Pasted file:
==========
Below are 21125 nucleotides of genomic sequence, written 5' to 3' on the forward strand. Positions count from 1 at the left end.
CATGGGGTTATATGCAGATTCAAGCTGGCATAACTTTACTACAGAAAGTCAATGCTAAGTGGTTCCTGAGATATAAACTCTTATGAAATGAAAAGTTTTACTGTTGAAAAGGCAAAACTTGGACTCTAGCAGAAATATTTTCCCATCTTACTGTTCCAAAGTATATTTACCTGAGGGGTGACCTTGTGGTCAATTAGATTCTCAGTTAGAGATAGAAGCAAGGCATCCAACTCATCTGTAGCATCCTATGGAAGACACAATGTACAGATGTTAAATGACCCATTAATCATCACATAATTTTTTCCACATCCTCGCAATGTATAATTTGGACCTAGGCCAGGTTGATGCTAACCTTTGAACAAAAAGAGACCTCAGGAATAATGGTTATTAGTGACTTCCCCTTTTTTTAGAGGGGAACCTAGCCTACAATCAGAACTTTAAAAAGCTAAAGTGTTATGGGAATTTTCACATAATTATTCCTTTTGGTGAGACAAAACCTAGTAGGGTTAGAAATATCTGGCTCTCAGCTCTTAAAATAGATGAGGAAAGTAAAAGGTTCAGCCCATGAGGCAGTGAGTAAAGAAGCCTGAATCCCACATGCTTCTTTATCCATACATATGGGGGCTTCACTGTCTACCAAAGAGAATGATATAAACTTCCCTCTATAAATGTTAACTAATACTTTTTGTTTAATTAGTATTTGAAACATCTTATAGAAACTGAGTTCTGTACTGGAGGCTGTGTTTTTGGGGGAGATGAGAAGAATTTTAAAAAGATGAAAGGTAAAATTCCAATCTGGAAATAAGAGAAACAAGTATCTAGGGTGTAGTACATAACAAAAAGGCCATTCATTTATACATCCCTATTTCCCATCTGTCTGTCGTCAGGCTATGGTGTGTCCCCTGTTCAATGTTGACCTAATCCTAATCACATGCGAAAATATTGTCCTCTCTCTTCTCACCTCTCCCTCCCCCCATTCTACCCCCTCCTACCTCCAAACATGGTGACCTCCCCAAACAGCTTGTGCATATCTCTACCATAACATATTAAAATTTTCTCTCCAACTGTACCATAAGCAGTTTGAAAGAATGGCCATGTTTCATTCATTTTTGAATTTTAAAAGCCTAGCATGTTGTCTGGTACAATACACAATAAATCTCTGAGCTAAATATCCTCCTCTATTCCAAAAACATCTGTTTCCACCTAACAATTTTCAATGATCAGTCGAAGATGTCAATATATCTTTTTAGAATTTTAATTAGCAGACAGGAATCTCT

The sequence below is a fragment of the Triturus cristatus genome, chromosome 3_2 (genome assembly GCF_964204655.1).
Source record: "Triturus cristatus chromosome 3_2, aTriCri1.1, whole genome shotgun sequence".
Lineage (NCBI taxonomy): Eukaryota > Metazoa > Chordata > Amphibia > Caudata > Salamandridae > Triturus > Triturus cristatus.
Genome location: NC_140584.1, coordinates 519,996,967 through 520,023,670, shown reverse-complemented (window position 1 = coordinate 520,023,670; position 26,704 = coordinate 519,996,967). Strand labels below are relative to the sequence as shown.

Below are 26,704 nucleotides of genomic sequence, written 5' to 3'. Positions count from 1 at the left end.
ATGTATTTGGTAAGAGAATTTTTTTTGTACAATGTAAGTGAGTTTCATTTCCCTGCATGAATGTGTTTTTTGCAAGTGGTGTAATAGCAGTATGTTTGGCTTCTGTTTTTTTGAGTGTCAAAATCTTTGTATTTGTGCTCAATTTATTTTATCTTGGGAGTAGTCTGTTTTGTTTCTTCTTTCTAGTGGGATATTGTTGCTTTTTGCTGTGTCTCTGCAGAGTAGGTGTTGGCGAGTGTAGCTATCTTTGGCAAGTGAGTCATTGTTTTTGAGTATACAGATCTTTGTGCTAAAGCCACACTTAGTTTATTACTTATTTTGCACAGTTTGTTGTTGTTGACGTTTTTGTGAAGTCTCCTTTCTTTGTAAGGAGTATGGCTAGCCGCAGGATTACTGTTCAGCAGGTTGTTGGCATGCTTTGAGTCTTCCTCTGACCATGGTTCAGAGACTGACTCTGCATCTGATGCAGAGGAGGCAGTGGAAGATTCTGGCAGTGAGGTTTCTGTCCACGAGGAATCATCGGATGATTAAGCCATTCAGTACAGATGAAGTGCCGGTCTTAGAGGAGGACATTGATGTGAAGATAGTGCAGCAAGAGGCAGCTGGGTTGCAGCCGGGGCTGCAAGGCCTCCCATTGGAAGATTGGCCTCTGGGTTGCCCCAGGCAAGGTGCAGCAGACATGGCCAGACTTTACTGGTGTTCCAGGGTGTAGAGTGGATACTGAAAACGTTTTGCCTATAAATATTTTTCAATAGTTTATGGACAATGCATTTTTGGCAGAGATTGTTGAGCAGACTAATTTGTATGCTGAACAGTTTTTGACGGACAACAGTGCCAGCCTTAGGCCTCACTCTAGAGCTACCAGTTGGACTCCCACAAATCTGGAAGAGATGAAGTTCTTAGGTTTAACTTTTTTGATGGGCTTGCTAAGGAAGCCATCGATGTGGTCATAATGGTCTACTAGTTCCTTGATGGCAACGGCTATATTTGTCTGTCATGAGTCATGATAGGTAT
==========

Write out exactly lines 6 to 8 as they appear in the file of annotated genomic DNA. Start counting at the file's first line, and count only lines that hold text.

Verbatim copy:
Genome location: NC_140584.1, coordinates 519,996,967 through 520,023,670, shown reverse-complemented (window position 1 = coordinate 520,023,670; position 26,704 = coordinate 519,996,967). Strand labels below are relative to the sequence as shown.

Below are 26,704 nucleotides of genomic sequence, written 5' to 3'. Positions count from 1 at the left end.
ATGTATTTGGTAAGAGAATTTTTTTTGTACAATGTAAGTGAGTTTCATTTCCCTGCATGAATGTGTTTTTTGCAAGTGGTGTAATAGCAGTATGTTTGGCTTCTGTTTTTTTGAGTGTCAAAATCTTTGTATTTGTGCTCAATTTATTTTATCTTGGGAGTAGTCTGTTTTGTTTCTTCTTTCTAGTGGGATATTGTTGCTTTTTGCTGTGTCTCTGCAGAGTAGGTGTTGGCGAGTGTAGCTATCTTTGGCAAGTGAGTCATTGTTTTTGAGTATACAGATCTTTGTGCTAAAGCCACACTTAGTTTATTACTTATTTTGCACAGTTTGTTGTTGTTGACGTTTTTGTGAAGTCTCCTTTCTTTGTAAGGAGTATGGCTAGCCGCAGGATTACTGTTCAGCAGGTTGTTGGCATGCTTTGAGTCTTCCTCTGACCATGGTTCAGAGACTGACTCTGCATCTGATGCAGAGGAGGCAGTGGAAGATTCTGGCAGTGAGGTTTCTGTCCACGAGGAATCATCGGATGATTAAGCCATTCAGTACAGATGAAGTGCCGGTCTTAGAGGAGGACATTGATGTGAAGATAGTGCAGCAAGAGGCAGCTGGGTTGCAGCCGGGGCTGCAAGGCCTCCCATTGGAAGATTGGCCTCTGGGTTGCCCCAGGCAAGGTGCAGCAGACATGGCCAGACTTTACTGGTGTTCCAGGGTGTAGAGTGGATACTGAAAACGTTTTGCCTATAAATATTTTTCAATAGTTTATGGACAATGCATTTTTGGCAGAGATTGTTGAGCAGACTAATTTGTATGCTGAACAGTTTTTGACGGACAACAGTGCCAGCCTTAGGCCTCACTCTAGAGCTACCAGTTGGACTCCCACAAATCTGGAAGAGATGAAGTTCTTAGGTTTAACTTTTTTGATGGGCTTGCTAAGGAAGCCATCGATGTGGTCATAATGGTCTACTAGTTCCTTGATGGCAACGGCTATATTTGTCTGTCATGAGTCATGATAGGTAT